- This topic has 1 reply, 2 voices, and was last updated 14 years, 8 months ago by Pete Giwojna.
February 7, 2009 at 5:02 am #1615birdleMember
i have a 10 gal tank and want to get some coral and seahorses o put in it. i have not the slightest clue about fish or anything so i need as much help on knowing what to do as anyone can give me. i would like to get 2 seahorses, coral , and an anome if possible. i need to know what anomes and what corals can go with seahorses, as well as how to get water established for them and everything else i need to know before i go get some. i greatly appreciate the help
jennyFebruary 8, 2009 at 12:24 am #4663Pete GiwojnaGuest
Okay, if you are limited to a 10-gallon aquarium, realistically the only seahorses you can consider are the miniature species, and dwarf seahorses (Hippocampus zostrae) are certainly your best bet in that regard. Any of the larger seahorse species would be unable to breed in a small aquarium of 10 gallons and would-be susceptible to depth-related problems such as gas bubble syndrome in such a shallow tank.
Dwarf seahorses are great for beginners and ideal for breeders. Pint-sized and prolific, these pigmy ponies are the perfect pick for anyone primarily interested in rearing or for any seahorse keepers who can’t afford to devote too much money or space to their hobby. Hippocampus zosterae is the best choice for the novice who wants to learn more about keeping and breeding seahorses before moving on to the big boys. More budding seahorse keepers have cut their teeth on dwarves than all the other seahorses put together. H. zosterae is the right pick for newbies who would like to try their hand with seahorses for a modest investment, or for hobbyists with a tight budget, or aquarists looking for captive-bred seahorses that are a snap to breed and relatively easy to raise, or anyone captivated by keeping tiny elfin creatures no bigger than your thumbnail.
The good news is that your 10-gallon tank is large enough to safely accommodate a whole herd of the dwarf seahorses, including dozens of the adults and all of their offspring. The bad news is that you cannot keep any anemones in an aquarium with the seahorses. Anemones are stinging animals and they would injure or kill any of the dwarf seahorses that came in contact with them, which is inevitable in a small aquarium of 10 gallons. Likewise, it is not advisable to keep any live corals in a dwarf seahorse tank, since hydroids will eventually be introduced into the aquarium along with the live coral, and the stinging hydroids will also wreak havoc on the pigmy ponies and their babies. So you can keep a whole colony of dwarf seahorses in your 10-gallon aquarium, Jenny, but you will have to do without the anemones and the live coral for the sake of the ponies.
Since you are new to seahorse keeping as well as the marine aquarium hobby, Jenny, the first thing you need to do is to learn everything you can about the care and keeping of seahorses and the basics of marine aquarium keeping. You will have to do your homework and read up on the subject before you attempt to keep any seahorses and I would be happy to recommend some good books for you. For example, an excellent place to start would be to read the book "The New Marine Aquarium" by Michael Paletta. Next I would suggest you follow that up by perusing "The Conscientious Marine Aquarist: A Commonsense Handbook for Successful Saltwater Hobbyists" by Bob Fenner. Those are both outstanding books for a beginner that will give you a good grasp of the basic things you need to know to maintain a marine aquarium.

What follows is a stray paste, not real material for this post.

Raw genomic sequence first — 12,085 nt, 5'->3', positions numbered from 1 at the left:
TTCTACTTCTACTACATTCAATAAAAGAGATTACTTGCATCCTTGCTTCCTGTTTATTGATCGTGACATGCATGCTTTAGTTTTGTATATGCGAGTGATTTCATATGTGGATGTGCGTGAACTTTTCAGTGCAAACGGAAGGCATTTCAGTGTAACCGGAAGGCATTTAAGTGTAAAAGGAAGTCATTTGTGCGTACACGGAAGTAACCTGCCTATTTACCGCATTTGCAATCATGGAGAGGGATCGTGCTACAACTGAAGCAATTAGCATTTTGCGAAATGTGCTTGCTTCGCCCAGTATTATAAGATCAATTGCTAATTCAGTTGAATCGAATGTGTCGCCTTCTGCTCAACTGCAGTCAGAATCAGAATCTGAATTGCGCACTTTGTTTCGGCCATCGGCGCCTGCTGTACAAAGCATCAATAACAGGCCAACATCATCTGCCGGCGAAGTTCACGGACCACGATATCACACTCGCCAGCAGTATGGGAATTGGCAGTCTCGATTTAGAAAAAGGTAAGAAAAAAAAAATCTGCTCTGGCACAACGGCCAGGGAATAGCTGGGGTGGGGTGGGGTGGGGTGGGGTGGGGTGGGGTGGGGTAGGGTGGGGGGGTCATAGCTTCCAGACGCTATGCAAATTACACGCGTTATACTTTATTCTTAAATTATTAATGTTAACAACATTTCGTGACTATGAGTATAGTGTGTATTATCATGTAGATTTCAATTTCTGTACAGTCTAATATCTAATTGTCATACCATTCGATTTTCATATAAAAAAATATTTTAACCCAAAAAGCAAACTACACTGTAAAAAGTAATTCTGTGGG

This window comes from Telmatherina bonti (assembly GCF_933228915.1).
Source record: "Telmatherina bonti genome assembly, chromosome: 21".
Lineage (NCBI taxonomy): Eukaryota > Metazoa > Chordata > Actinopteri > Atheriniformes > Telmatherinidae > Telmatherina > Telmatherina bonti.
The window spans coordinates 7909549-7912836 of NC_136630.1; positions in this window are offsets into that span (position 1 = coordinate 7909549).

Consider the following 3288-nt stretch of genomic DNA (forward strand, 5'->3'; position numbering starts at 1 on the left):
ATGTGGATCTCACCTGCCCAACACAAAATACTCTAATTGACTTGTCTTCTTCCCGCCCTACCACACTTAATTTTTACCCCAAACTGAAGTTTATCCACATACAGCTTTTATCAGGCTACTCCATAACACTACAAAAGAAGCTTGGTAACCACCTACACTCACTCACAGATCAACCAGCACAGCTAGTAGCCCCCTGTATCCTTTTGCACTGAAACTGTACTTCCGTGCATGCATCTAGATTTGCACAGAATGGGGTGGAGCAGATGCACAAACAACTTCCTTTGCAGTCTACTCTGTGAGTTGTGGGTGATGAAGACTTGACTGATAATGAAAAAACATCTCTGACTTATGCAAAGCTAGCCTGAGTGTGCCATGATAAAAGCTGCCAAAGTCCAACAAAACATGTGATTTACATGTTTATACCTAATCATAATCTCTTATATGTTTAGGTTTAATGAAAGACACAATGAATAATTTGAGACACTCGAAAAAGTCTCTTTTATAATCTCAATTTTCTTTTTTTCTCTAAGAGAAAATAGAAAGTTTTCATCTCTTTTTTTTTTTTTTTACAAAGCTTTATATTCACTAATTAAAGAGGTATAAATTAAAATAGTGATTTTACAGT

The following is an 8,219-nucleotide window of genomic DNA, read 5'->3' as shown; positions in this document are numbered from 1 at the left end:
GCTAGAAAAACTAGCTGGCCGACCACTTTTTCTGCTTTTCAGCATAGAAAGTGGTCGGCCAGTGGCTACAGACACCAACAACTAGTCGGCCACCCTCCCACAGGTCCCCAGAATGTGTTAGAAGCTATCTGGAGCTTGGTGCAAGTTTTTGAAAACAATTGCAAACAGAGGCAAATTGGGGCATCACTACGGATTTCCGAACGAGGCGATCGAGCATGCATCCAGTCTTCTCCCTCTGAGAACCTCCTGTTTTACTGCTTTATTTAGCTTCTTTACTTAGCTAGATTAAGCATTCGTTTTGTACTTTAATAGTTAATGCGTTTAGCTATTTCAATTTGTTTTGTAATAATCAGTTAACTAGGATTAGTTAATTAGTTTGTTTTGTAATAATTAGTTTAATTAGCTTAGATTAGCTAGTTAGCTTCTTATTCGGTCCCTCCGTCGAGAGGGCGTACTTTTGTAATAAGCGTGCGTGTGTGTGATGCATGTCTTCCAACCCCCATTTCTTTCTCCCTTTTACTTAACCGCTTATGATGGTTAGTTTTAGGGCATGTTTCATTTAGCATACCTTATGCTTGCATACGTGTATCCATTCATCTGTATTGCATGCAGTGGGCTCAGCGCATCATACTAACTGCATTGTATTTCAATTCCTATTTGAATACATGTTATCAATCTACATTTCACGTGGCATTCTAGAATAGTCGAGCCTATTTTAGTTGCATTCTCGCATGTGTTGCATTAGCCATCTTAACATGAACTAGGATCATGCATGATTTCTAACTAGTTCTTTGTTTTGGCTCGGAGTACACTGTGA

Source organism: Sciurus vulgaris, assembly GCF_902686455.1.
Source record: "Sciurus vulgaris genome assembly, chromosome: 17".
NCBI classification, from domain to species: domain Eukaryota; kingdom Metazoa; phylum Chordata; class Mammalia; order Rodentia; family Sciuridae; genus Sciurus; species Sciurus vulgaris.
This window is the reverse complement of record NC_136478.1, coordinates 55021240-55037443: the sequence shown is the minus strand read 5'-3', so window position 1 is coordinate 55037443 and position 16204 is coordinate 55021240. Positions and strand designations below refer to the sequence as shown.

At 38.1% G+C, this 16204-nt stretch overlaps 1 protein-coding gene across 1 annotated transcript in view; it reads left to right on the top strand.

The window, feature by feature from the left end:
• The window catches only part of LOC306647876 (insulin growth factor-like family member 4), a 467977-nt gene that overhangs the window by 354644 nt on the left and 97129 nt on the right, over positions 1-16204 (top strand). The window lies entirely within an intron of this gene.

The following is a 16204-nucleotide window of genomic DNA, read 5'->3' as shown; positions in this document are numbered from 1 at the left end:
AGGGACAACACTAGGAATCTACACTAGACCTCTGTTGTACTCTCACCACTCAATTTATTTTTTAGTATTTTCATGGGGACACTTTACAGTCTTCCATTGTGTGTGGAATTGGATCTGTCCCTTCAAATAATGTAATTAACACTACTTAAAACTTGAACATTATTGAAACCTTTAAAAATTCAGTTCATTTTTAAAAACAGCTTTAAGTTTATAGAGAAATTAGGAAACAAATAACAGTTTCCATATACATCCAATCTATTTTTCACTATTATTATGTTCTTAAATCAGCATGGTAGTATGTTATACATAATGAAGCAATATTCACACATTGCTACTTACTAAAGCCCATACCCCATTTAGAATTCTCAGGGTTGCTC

After you’ve had a chance to digest The New Marine Aquarium and The Conscientious Marine Aquarist, and have a better understanding of the basic principles involved in keeping a saltwater aquarium, you should next study a good guide book devoted for seahorses. Alisa Wagner Abbott’s outstanding new book on dwarf seahorses (The Complete Guide to Dwarf Seahorses in the Aquarium, 2003, 144 pages) would be perfect for you, Jenny. You can order all of these books online from Jim Forshey at the Aquatic Bookshop (<http://www.seahorses.com/index.shtm>) or from Amazon.com and the other major booksellers, or you can find them at your local library. (And Alisa’s dwarf seahorse book is available from Ocean Rider on this website.)
Next, contact me off list ([email protected]) and I will send you tons of good information on the care and keeping of dwarf seahorses, including how to set up your 10-gallon tank to create an ideal environment for these pint-size pigmy ponies. (You’ll probably want to stick with some simple, foolproof air-operated sponge filters or undergravel filters for such a setup.) And I will include detailed step-by-step instructions for cycling a new aquarium to establish the biological filtration and get it ready for the seahorses.
Best of luck with your first venture into aquarium keeping, Jenny!
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